Kendall’s editorial footnotes prove useful for the point made in this review, for in the manuscript version of the text (different from the one included in the Oeuvres complètes), Bataille links the his aleatory writing project directly to questions of authorship and anonymity when he writes: “To write is to research chance, not by an author in isolation, but by an all-becoming anonymous” (131).
The other half of the book’s coupling, “The Tomb of Louis XXX,” opens with a series of impressionistic sketches, capturing with haiku-like brevity both the lyrical and the obscene, the naturalist and the symbolic: “At night / look at the sky / the crack behind” ; “I drink in your laceration / and I spread your naked legs / I open them as a book / wherein I read that which kills / me” (53; 61).
Preceding the “Meditation” section is Gustave Courbet’s L’Origine du monde – the succès-de-scandale realistic rendering of fully exposed female pudenda. And accordingly, following it is Bataille’s account of how meditating made him feel “become an erect penis,” the intensity of which “rendered it difficult to deny,” evoking the “comical idea” that “so hard an erection — the entire body tensed as a hard tail — had no other point than orgasm!” (67) The erotic, however, immediately gives rise to the religious and the violent:
Besides, it was impossible to laugh at such a moment: like the torture victim I have a picture of, my eyes were, I think, turned around in their orbits, my head turned around, lips open. In that unexpected state, the memory of this photograph came to my mind without provoking the habitual depression: a rush of horror, of light, brought me from the depths to the heights. Nothing exceeds the feeling inspired in me by torture more. (67)
The “picture” reproduced here is one of the infamous 1905 serial photographs of Lingchi, or slow slicing, the Chinese torture and execution method. This is the picture Bataille would write about twenty years later in his last book, The Tears of Eros (1961), that “I have never stopped being obsessed by the image of this pain, at once ecstatic (?) and intolerable” (Tears of Eros, 206).
So, if “The Little One” is partly a retrospective collage of commentary on/reminiscence of Bataille’s previous works, “The Tomb of Louis XXX” can in a sense be conceived as a prospective one. Its preoccupation with eroticism, sacrifice, and suffering will become the staple Bataille over the course of the next two decades:
Time passed without suffering seems vain or, if one prefers, awkward, compared to time that ordains unhappiness. Not that profound suffering carries us to some goal and owes some result to this detour! Authentic suffering tells us: “Neither goal nor result justifies my cruelty; in no way were you able to hold onto the weakest hope: I bring only myself, I want you entirely, no conditions.” Still one must confess:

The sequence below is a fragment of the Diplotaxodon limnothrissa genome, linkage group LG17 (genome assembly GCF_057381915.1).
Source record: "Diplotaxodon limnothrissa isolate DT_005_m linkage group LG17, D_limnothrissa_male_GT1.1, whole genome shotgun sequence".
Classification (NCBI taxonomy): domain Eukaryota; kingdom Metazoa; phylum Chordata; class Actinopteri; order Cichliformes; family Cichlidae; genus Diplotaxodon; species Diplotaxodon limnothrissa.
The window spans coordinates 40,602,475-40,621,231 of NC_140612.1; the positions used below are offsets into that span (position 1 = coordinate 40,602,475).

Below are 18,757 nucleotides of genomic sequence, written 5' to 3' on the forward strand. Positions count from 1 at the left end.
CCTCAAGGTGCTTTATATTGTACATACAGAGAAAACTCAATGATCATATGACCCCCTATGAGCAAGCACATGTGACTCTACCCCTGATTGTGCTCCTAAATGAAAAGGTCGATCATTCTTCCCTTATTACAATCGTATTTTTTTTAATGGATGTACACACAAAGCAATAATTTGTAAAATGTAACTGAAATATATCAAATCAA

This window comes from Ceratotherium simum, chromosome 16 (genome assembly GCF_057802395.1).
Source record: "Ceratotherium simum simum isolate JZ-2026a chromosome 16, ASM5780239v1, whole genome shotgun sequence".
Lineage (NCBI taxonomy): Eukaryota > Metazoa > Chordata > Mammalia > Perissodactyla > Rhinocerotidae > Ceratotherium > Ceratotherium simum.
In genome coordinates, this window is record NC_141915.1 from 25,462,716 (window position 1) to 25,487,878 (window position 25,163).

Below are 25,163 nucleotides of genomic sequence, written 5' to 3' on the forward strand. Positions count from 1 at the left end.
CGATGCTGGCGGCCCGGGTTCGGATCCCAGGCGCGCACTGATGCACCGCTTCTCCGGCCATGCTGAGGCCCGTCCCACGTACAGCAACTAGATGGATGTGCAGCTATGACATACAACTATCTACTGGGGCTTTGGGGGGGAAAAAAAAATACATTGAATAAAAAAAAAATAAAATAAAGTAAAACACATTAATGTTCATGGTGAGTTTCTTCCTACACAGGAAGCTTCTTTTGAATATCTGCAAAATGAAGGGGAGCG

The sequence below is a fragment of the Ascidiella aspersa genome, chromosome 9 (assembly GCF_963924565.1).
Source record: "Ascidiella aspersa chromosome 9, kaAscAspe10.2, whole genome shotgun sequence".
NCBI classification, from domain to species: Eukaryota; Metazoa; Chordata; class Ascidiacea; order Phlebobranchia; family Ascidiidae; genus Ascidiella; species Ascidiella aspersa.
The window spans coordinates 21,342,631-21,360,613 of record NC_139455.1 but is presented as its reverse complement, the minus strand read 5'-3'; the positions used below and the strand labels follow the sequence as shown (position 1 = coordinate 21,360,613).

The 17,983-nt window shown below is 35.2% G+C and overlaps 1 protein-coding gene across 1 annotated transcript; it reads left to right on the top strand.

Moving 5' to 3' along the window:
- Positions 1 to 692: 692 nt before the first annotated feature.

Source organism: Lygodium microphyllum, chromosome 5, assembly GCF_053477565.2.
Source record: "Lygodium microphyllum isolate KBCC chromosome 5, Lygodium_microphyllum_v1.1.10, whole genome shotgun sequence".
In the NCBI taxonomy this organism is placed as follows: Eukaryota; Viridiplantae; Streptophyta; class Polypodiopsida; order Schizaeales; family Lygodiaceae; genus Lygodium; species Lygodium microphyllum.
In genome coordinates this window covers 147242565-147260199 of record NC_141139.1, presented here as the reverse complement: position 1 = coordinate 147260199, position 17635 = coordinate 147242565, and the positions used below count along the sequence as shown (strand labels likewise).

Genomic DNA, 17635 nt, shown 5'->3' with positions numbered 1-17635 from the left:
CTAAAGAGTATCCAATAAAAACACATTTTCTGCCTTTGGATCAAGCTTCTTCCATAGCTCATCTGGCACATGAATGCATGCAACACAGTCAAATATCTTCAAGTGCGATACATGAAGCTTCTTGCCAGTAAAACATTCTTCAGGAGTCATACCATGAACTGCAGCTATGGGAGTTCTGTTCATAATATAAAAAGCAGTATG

“If suffering wasn’t what it is, contrary to desire, it would respond to the desire that we have to escape limits. This is why, in its power, everything that is not suffering seems vain.” (70)
The obsessive insistence on the “seriousness” of it all and the “impossibility to laugh” are fortunately relieved by some bright flashes of self-contradictory humour. As when Bataille writes, on top of one page, “I imagined that I condemned myself to silence, to an indefinite suffering, so great that words…” (71) and on top of the next debunks his own pseudo-mysticism by averring that “I thought: “How cruel my suffering is, – no one is more talkative than I am!” (72)
And, although separate texts never intended for juxtaposition, the concluding foregrounding of “The Tomb”’s sustained e-scatological preoccupation (the line god-sex-arse-shit-death) does bring the text into direct dialogue with “The Little One” (the rectum, after all, is a grave):
Nudity, the urinary crack, the vicinities of shit are to death what the sunrise is to the day. At every moment, the obscenity of the “little death” reminds me of the horror of the “big” one. God saves me no more from my shitty nudity than from rotting in the earth. (76)
Paraphrasing that last sentence, one could conclud that Bataille’s pseudonymous evasion/refusal of authorship was a strategy that served to “save” him from “the shitty nudity,” exposure entailed in every appropriation and publication. Now that his own personal choices and subjective reasons are a matter of long-gone past, whilst questions of authorship, copyright, publicity and intellectual property all remain matters all-too-present, it is highly relevant that these texts and questions they keep posing be brought back to life and reconsidered, “restored” in the perfect Bataillesque fashion. All this and more has been achieved by Stuart Kendall’s excellent translation, commentary and critical apparatus.
Georges Bataille, Louis XXX, trans. Stuart Kendall (Prague, London, Paris: Equus Press, 2013).
———————, Story of the Eye, trans. Joachim Neugroschel (San Francisco: City Lights Books, 1987).
———————, Blue of Noon, trans. Harry Mathews, intr. Will Self (London: Penguin, 2001).
———————, The Tears of Eros, trans. Peter Connor (San Francisco: City Lights Books, 1989).
———————, Littérature et le mal (Paris: Éditions Gallimard, 1957).